Growing up only 30 minutes away from Hershey, Penn., my olfactory system and taste buds were bombarded with the wonderful world of chocolate. I know the creation process inside and out because I took as many tours as possible to get free king size chocolate bars.
As a child, I guzzled gallons of freshly mixed chocolate milk at every meal. When I became old enough to prepare the concoction myself, I would see how far I could tilt the ratio of syrup to milk without anyone noticing. It didn’t take long for my affinity to expand to bittersweet chocolates. Eventually, I began to find the confections with the highest cacao percentage.
Hershey’s, Nestle, Cadbury, Kinder, Ghirardelli, Godiva, Lindt; you name it, I’ve had it. Needless to say, I identify as a chocoholic.
Since being introduced to the beer industry I found that, like milk, I prefer the darker variants to the lighter ones. The bold and complex flavors are infinitely more appealing. However, while I’ve drank many perfectly fine ales, I’ve always felt something was missing. It seemed like nothing could surpass a basic mocha flavor.
That was until last spring when I met Lugene. Odell Brewing Company’s Lugene Chocolate Milk Stout, brewed with milk sugar and milk chocolate, was the Holy Grail I’ve been searching for. The mere thought of the brew makes my legs weak and my mouth water.
Immediately after taking the first sip, I felt the viscous fluid seep through my veins like a drug. Lugene had its hold on me and was never letting go. The dark, almost pitch-black, body was thick and silky. The aroma transported me into a chocolate factory with roasting beans. The stout was sweet but not too sweet, as if the brewers found the perfect flavor balance between milk and dark chocolate. I also tasted hints of vanilla, caramel and cream. With a malty dry finish, the beer cuts off the luscious chocolate supply knowing that you’ll be back for more.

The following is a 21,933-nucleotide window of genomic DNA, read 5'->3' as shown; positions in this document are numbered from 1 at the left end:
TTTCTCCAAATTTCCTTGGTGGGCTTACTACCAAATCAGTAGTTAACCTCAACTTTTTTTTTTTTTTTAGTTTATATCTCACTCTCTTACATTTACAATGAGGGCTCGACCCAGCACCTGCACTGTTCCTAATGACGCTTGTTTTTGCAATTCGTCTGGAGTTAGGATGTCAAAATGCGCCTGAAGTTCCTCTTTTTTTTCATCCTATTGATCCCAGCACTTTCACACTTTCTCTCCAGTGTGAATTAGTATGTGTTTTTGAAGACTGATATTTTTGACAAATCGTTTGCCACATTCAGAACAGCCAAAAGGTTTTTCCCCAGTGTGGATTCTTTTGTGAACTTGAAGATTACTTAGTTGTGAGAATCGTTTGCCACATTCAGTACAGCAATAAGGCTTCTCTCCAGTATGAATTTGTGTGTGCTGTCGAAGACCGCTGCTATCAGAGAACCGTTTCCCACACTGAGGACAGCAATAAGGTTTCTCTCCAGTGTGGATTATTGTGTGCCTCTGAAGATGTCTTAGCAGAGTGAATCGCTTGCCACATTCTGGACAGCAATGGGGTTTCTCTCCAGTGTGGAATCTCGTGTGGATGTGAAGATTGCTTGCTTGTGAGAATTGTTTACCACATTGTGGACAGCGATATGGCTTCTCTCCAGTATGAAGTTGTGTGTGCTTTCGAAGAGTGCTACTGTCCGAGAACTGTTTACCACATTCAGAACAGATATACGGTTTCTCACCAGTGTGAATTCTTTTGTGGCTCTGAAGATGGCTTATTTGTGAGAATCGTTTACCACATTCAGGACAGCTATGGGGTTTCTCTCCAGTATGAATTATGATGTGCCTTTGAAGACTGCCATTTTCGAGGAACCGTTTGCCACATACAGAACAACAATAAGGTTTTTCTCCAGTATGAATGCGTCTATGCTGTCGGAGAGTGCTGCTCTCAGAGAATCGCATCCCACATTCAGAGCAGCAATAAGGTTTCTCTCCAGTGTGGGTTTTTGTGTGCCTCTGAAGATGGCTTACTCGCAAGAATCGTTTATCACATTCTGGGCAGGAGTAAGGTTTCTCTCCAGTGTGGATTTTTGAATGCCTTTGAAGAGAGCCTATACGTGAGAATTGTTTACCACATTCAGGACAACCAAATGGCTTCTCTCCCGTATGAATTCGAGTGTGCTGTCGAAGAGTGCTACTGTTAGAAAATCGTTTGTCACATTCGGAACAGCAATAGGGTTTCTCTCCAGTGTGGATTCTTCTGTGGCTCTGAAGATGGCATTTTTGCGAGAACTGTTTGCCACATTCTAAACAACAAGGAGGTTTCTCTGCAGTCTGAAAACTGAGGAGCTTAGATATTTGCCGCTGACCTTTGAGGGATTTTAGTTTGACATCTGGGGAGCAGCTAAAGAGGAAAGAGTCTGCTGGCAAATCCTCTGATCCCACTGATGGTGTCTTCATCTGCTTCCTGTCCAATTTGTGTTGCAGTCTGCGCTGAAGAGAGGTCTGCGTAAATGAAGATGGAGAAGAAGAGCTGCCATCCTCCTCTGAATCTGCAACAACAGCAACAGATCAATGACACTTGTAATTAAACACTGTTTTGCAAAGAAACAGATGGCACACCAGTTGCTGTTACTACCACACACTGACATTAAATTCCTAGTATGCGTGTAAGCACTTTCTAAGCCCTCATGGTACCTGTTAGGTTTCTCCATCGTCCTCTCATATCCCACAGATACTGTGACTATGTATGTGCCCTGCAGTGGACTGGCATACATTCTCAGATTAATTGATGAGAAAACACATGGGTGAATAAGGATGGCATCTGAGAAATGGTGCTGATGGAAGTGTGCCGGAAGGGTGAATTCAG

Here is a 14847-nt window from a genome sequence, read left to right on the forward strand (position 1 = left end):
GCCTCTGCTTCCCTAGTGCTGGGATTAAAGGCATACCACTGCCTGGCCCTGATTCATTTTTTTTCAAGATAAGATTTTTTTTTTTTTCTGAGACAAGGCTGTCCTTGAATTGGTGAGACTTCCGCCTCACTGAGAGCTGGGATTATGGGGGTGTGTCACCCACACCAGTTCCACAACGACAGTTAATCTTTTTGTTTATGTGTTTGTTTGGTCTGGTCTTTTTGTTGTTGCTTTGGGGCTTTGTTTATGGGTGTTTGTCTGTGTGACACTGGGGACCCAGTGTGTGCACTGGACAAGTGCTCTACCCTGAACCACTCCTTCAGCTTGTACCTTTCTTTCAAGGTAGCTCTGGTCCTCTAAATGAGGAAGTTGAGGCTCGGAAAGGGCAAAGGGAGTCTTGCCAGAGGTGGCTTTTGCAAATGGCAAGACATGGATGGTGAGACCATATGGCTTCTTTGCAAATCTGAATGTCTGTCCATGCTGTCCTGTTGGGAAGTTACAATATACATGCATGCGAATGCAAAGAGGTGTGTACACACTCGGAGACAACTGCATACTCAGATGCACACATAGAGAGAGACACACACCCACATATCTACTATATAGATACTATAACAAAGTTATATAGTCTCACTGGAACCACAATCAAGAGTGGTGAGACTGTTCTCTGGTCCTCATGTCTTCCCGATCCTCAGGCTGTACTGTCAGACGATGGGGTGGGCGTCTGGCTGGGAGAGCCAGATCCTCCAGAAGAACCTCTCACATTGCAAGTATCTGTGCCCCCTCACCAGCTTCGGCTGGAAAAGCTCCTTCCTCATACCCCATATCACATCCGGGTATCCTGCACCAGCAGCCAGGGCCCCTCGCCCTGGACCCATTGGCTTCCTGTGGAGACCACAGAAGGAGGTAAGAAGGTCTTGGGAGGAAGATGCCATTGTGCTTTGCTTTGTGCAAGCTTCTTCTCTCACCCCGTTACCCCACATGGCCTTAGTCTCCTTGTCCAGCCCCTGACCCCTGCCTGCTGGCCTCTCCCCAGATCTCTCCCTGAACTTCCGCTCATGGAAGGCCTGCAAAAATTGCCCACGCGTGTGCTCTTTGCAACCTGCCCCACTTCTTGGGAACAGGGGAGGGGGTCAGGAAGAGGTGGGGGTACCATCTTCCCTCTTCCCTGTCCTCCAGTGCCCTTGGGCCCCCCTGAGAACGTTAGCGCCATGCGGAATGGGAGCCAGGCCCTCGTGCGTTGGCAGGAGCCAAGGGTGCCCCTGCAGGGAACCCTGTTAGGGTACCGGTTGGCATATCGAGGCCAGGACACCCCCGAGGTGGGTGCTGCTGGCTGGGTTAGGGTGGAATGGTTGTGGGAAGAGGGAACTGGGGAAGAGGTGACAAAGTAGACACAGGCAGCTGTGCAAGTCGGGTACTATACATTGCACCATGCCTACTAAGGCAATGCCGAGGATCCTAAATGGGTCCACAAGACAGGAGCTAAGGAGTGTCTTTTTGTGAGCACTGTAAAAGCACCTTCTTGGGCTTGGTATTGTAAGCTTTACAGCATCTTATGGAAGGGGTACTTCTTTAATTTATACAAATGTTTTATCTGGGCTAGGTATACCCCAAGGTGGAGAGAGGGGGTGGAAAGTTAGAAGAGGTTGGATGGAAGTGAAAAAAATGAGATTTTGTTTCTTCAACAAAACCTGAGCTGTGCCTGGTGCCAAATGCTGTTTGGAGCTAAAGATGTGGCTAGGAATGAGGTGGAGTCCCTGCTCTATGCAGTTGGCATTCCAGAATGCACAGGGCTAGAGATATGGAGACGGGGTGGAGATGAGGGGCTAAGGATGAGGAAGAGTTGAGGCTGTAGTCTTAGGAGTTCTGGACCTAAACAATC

Lugene carried me back to the chocolaty bliss of my childhood. Since then, I’ve yet to find any other stout or porter that can hold a cocoa bean to Odell’s finest.
The only negative aspect of the beer is that, being a seasonal one, I can only drink this godly nectar roughly four months out of the year. In May, one month later than it’s supposed to be available, I managed to snag a neglected four pack and allotted myself only one beer a month to prolong the goodbye. It took all of my willpower to not down every bottle in a single evening. With Lugene making its return last weekend, I’m going to have to start hoarding it like nuclear fallout is near.
They say absence makes the heart grow fonder, but that is a lie. I hate to say farewell to Lugene in April and endure nine months of torture because I can’t possibly be any more fond of this magical elixir.
Collegian Entertainment Writer Jefferson Geiger can be reached at email@example.com.